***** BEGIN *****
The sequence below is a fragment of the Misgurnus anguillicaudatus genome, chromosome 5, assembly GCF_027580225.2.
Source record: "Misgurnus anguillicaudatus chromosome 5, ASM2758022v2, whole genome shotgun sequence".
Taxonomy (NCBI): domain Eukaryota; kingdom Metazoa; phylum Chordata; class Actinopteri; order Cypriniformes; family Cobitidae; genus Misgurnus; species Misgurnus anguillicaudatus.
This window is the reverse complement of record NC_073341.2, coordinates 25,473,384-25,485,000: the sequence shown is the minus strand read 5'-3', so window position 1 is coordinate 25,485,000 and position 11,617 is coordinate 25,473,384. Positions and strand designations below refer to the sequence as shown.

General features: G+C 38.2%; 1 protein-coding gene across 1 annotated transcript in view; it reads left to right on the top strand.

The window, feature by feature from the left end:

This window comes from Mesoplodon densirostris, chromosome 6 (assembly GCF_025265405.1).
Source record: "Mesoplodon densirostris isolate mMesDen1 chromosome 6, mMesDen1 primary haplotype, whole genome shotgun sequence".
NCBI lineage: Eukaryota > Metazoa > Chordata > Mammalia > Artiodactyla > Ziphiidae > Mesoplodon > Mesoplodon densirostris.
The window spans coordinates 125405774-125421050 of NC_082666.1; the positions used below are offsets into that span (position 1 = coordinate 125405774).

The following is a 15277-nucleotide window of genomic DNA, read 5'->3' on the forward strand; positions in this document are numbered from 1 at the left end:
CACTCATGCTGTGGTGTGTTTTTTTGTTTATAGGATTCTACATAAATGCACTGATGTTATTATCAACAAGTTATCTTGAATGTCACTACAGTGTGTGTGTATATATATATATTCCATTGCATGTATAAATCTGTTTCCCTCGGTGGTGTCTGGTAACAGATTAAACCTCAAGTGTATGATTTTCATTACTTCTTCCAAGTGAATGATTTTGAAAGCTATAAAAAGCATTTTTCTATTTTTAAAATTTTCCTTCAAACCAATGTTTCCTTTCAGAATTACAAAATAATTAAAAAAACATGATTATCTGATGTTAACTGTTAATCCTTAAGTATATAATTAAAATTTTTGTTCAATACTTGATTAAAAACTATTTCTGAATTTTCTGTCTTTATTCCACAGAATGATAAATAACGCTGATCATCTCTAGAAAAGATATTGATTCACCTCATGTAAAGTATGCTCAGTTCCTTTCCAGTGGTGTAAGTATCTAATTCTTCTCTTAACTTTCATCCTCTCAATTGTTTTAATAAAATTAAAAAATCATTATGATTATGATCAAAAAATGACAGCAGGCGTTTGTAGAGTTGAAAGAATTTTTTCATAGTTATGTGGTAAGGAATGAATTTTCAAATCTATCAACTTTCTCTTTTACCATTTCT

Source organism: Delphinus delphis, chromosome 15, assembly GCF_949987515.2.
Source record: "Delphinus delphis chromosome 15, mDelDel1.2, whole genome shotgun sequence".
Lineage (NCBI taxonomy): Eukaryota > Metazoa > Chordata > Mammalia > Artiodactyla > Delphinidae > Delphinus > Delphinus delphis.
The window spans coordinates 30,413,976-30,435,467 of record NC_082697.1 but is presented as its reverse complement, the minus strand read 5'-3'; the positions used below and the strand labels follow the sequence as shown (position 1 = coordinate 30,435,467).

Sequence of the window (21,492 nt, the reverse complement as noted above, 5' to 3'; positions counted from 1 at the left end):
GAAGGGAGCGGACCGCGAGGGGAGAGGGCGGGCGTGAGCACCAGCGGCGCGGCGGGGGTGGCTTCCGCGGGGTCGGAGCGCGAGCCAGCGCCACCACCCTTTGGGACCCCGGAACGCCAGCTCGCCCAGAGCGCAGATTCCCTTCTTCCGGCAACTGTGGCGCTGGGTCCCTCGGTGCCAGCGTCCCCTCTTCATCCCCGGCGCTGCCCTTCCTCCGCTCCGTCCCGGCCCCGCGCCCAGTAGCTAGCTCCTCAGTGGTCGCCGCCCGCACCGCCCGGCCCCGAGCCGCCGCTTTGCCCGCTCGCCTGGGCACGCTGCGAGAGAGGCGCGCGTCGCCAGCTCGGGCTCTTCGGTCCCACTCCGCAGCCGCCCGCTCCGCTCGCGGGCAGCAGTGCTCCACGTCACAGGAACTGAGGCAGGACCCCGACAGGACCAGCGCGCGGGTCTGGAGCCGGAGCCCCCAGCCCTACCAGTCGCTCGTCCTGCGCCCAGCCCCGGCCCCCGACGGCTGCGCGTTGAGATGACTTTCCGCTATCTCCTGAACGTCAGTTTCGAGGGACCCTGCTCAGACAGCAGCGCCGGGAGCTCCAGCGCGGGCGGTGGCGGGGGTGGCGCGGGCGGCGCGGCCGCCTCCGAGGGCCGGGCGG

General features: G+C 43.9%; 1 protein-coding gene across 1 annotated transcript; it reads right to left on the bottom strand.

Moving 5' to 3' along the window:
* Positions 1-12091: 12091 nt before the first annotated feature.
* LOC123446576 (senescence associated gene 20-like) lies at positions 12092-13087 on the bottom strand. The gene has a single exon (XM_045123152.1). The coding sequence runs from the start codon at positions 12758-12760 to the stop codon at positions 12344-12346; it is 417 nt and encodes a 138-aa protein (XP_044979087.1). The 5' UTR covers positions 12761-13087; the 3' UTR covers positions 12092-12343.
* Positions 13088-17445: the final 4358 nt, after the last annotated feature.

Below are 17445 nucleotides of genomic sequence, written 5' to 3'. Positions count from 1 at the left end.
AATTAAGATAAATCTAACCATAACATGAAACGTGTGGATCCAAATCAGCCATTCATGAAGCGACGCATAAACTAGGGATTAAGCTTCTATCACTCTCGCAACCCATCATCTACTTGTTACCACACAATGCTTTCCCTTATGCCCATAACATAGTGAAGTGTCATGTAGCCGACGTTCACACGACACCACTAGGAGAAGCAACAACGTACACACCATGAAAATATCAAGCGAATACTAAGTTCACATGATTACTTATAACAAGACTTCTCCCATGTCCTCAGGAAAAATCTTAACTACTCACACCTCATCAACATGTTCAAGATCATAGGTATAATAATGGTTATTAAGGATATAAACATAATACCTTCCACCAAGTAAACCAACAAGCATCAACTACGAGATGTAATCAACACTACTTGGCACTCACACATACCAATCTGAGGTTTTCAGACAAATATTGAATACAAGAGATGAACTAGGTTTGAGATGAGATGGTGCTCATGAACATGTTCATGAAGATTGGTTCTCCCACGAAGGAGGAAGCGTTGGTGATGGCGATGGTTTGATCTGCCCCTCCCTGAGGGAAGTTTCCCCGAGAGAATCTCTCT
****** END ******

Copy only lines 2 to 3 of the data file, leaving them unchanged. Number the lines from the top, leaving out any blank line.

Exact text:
Source record: "Misgurnus anguillicaudatus chromosome 5, ASM2758022v2, whole genome shotgun sequence".
Taxonomy (NCBI): domain Eukaryota; kingdom Metazoa; phylum Chordata; class Actinopteri; order Cypriniformes; family Cobitidae; genus Misgurnus; species Misgurnus anguillicaudatus.